Nadler: 'We are now in a constitutional crisis'

Nadler: 'We are now in a constitutional crisis'
© Greg Nash

After voting to hold Attorney General William BarrWilliam Pelham BarrDems plan marathon prep for Senate trial, wary of Trump trying to 'game' the process Pentagon to place new restrictions, monitoring on foreign military students Parnas: Environment around Trump 'like a cult' MORE in contempt of Congress Wednesday, House Judiciary Chair Jerrold NadlerJerrold (Jerry) Lewis NadlerMcConnell locks in schedule for start of impeachment trial Pelosi: Trump's impeachment 'cannot be erased' House to vote Wednesday on sending articles of impeachment to Senate MORE (D-N.Y.) declared that the nation is in a "constitutional crisis" as the Trump administration digs in against Democrats' attempts at congressional oversight.

"We’ve talked for a long time about approaching a Constitutional crisis. We are now in it,” Nadler said in an afternoon press conference. 

"Now is the time of testing whether we can keep a republic, or whether this republic is destined to change into a different, more tyrannical form of government," he added "We must resist this."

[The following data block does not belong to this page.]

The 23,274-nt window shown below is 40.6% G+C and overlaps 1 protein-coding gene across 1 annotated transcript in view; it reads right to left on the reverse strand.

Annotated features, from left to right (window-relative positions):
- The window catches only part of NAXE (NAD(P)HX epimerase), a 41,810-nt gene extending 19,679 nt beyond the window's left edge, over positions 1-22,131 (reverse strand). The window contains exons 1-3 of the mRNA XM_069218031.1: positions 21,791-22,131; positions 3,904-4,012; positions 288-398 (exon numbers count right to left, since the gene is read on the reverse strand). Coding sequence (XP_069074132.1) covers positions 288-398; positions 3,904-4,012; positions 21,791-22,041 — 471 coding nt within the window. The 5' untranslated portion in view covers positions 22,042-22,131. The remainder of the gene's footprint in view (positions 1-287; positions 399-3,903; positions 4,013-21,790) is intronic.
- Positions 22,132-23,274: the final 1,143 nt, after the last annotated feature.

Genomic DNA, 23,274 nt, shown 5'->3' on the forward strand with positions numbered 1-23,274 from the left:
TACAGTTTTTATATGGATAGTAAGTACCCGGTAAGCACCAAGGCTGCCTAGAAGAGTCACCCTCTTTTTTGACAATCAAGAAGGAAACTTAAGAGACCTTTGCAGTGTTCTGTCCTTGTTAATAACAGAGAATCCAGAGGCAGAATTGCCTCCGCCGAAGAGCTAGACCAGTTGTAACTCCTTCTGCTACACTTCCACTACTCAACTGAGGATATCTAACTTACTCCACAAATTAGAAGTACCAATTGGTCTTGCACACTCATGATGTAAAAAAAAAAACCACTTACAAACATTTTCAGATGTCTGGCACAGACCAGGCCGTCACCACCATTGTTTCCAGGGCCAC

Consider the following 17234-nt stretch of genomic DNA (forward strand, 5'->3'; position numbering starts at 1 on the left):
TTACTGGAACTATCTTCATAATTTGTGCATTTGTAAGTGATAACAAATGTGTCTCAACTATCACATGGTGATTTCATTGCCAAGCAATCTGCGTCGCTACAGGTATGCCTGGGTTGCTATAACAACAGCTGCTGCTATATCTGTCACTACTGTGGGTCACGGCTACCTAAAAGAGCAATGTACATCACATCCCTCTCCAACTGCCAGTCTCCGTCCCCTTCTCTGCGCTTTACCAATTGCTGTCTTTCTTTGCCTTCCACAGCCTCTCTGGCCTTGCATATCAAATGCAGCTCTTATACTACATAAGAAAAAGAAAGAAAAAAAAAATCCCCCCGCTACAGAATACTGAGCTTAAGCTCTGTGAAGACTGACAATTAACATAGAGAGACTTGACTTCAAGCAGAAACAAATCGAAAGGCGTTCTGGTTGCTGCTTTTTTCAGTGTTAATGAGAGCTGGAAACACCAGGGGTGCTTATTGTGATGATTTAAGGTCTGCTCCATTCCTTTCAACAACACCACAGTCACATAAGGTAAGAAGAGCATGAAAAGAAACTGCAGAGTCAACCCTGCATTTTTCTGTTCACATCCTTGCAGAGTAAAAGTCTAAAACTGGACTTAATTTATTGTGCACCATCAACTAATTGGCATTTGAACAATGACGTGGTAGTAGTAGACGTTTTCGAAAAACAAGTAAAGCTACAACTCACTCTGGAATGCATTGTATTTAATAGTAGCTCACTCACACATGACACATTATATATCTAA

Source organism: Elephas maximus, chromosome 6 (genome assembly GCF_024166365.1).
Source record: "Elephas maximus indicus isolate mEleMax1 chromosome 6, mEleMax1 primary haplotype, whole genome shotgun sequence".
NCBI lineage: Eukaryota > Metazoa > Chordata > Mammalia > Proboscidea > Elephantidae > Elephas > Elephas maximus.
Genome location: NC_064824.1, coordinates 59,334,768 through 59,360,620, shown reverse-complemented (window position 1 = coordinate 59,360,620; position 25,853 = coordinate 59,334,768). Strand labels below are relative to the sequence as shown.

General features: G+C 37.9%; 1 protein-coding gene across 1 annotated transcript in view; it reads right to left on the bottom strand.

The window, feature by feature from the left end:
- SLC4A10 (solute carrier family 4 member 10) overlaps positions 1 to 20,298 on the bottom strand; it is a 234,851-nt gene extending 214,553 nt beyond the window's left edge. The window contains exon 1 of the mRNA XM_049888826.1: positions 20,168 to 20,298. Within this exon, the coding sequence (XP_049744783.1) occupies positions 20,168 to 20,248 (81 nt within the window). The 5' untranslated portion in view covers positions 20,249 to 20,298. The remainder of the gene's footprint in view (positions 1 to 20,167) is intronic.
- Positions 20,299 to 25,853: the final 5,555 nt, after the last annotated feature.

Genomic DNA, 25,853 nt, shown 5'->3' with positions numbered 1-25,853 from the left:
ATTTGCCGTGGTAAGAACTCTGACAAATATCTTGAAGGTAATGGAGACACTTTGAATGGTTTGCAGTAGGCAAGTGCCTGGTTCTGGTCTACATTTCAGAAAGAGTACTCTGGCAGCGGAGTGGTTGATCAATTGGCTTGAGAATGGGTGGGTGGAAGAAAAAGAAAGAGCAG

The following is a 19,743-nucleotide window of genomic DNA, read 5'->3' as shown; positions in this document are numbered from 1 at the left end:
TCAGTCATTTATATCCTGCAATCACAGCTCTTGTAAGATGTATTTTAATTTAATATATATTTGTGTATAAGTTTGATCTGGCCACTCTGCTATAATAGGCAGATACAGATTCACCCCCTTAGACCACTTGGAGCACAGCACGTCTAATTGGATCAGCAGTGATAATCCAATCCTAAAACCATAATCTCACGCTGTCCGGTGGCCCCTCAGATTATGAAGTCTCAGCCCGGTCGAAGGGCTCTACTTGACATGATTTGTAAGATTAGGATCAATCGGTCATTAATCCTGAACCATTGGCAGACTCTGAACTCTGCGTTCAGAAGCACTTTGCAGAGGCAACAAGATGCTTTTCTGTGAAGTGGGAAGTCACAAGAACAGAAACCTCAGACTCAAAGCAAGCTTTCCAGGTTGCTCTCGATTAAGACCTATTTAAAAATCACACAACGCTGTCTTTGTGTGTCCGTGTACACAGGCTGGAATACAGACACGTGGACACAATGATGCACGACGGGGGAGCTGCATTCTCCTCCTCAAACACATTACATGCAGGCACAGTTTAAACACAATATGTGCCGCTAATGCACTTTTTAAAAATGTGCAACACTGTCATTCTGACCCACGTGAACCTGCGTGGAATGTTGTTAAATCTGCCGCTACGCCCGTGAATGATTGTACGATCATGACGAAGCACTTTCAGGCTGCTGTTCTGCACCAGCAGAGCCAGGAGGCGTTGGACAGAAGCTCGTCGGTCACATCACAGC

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Nadler's Judiciary panel voted to hold Barr in contempt for failing to produce an un-redacted version of special counsel Robert MuellerRobert (Bob) Swan MuellerSchiff: Trump acquittal in Senate trial would not signal a 'failure' Jeffries blasts Trump for attack on Thunberg at impeachment hearing Live coverage: House Judiciary to vote on impeachment after surprise delay MORE's report and its underlying evidence. The vote came the same day that President TrumpDonald John TrumpTrump rails against impeachment in speech to Texas farmers Trump administration planning to crack down on 'birth tourism': report George Conway on Trump adding Dershowitz, Starr to legal team: 'Hard to see how either could help' MORE moved to exert executive privilege over the report, which was released in redacted form last month.

Nadler's statements echo similar comments he made Wednesday morning before the House panel voted.

"The phrase constitutional crisis has been overused, but certainly," he said Wednesday morning, according to CNN. "Certainly, it's a constitutional crisis, although I don't like to use that phrase because it's been used for far less dangerous situations."

"We are in one because the president is disobeying the law, is refusing all information to Congress," he added.